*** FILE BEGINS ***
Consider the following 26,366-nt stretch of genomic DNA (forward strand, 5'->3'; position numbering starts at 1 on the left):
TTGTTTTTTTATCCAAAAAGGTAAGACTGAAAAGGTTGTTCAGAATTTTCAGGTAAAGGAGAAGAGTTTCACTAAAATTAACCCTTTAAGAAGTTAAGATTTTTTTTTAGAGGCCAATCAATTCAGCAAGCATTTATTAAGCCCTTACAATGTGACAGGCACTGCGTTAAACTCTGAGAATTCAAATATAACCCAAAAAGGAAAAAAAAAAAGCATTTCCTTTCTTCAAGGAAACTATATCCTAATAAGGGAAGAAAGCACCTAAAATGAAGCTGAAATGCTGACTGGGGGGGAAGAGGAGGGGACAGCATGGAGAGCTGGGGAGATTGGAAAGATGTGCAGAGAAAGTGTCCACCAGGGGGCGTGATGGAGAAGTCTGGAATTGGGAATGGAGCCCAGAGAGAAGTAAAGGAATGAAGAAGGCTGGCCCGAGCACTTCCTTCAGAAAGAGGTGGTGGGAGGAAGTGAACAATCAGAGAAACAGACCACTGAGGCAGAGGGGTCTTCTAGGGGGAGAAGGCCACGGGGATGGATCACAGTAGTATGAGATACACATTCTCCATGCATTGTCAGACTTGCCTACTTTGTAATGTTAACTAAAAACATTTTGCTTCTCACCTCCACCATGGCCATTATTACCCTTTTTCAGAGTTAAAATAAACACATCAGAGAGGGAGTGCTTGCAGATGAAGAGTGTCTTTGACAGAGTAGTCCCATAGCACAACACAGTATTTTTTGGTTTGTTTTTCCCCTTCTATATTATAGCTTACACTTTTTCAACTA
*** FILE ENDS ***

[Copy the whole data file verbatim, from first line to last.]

Consider the following 26,366-nt stretch of genomic DNA (forward strand, 5'->3'; position numbering starts at 1 on the left):
TTGTTTTTTTATCCAAAAAGGTAAGACTGAAAAGGTTGTTCAGAATTTTCAGGTAAAGGAGAAGAGTTTCACTAAAATTAACCCTTTAAGAAGTTAAGATTTTTTTTTAGAGGCCAATCAATTCAGCAAGCATTTATTAAGCCCTTACAATGTGACAGGCACTGCGTTAAACTCTGAGAATTCAAATATAACCCAAAAAGGAAAAAAAAAAAGCATTTCCTTTCTTCAAGGAAACTATATCCTAATAAGGGAAGAAAGCACCTAAAATGAAGCTGAAATGCTGACTGGGGGGGAAGAGGAGGGGACAGCATGGAGAGCTGGGGAGATTGGAAAGATGTGCAGAGAAAGTGTCCACCAGGGGGCGTGATGGAGAAGTCTGGAATTGGGAATGGAGCCCAGAGAGAAGTAAAGGAATGAAGAAGGCTGGCCCGAGCACTTCCTTCAGAAAGAGGTGGTGGGAGGAAGTGAACAATCAGAGAAACAGACCACTGAGGCAGAGGGGTCTTCTAGGGGGAGAAGGCCACGGGGATGGATCACAGTAGTATGAGATACACATTCTCCATGCATTGTCAGACTTGCCTACTTTGTAATGTTAACTAAAAACATTTTGCTTCTCACCTCCACCATGGCCATTATTACCCTTTTTCAGAGTTAAAATAAACACATCAGAGAGGGAGTGCTTGCAGATGAAGAGTGTCTTTGACAGAGTAGTCCCATAGCACAACACAGTATTTTTTGGTTTGTTTTTCCCCTTCTATATTATAGCTTACACTTTTTCAACTA